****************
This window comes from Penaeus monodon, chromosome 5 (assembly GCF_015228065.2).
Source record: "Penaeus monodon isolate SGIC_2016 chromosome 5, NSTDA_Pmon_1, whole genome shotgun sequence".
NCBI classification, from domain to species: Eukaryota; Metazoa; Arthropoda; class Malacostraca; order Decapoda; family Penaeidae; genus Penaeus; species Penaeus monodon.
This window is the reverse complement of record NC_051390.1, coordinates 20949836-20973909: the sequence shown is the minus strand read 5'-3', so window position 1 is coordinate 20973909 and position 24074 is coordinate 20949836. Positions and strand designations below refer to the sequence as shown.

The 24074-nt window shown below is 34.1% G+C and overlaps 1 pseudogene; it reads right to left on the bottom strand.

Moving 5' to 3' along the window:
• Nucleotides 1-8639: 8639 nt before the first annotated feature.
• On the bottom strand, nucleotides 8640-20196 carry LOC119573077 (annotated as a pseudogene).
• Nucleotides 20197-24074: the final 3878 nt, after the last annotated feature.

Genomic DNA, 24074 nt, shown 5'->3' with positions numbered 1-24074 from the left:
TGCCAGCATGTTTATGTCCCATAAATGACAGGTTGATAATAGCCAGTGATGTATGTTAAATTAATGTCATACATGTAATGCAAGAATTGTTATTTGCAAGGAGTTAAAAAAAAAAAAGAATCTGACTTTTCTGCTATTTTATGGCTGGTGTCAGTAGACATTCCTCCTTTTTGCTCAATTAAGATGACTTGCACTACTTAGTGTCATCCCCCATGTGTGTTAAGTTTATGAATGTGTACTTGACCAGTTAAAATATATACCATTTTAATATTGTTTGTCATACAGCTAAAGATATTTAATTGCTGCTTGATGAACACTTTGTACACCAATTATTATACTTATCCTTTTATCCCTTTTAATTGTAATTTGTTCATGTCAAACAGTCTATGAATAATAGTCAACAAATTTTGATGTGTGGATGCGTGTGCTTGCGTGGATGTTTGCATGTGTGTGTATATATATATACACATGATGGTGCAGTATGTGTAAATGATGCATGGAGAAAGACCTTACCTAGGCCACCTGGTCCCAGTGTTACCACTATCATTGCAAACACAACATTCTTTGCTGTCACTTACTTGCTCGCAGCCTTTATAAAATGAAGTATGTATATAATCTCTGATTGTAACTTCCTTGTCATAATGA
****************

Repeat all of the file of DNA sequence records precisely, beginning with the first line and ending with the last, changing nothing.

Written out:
This window comes from Penaeus monodon, chromosome 5 (assembly GCF_015228065.2).
Source record: "Penaeus monodon isolate SGIC_2016 chromosome 5, NSTDA_Pmon_1, whole genome shotgun sequence".
NCBI classification, from domain to species: Eukaryota; Metazoa; Arthropoda; class Malacostraca; order Decapoda; family Penaeidae; genus Penaeus; species Penaeus monodon.
This window is the reverse complement of record NC_051390.1, coordinates 20949836-20973909: the sequence shown is the minus strand read 5'-3', so window position 1 is coordinate 20973909 and position 24074 is coordinate 20949836. Positions and strand designations below refer to the sequence as shown.

The 24074-nt window shown below is 34.1% G+C and overlaps 1 pseudogene; it reads right to left on the bottom strand.

Moving 5' to 3' along the window:
• Nucleotides 1-8639: 8639 nt before the first annotated feature.
• On the bottom strand, nucleotides 8640-20196 carry LOC119573077 (annotated as a pseudogene).
• Nucleotides 20197-24074: the final 3878 nt, after the last annotated feature.

Genomic DNA, 24074 nt, shown 5'->3' with positions numbered 1-24074 from the left:
TGCCAGCATGTTTATGTCCCATAAATGACAGGTTGATAATAGCCAGTGATGTATGTTAAATTAATGTCATACATGTAATGCAAGAATTGTTATTTGCAAGGAGTTAAAAAAAAAAAAGAATCTGACTTTTCTGCTATTTTATGGCTGGTGTCAGTAGACATTCCTCCTTTTTGCTCAATTAAGATGACTTGCACTACTTAGTGTCATCCCCCATGTGTGTTAAGTTTATGAATGTGTACTTGACCAGTTAAAATATATACCATTTTAATATTGTTTGTCATACAGCTAAAGATATTTAATTGCTGCTTGATGAACACTTTGTACACCAATTATTATACTTATCCTTTTATCCCTTTTAATTGTAATTTGTTCATGTCAAACAGTCTATGAATAATAGTCAACAAATTTTGATGTGTGGATGCGTGTGCTTGCGTGGATGTTTGCATGTGTGTGTATATATATATACACATGATGGTGCAGTATGTGTAAATGATGCATGGAGAAAGACCTTACCTAGGCCACCTGGTCCCAGTGTTACCACTATCATTGCAAACACAACATTCTTTGCTGTCACTTACTTGCTCGCAGCCTTTATAAAATGAAGTATGTATATAATCTCTGATTGTAACTTCCTTGTCATAATGA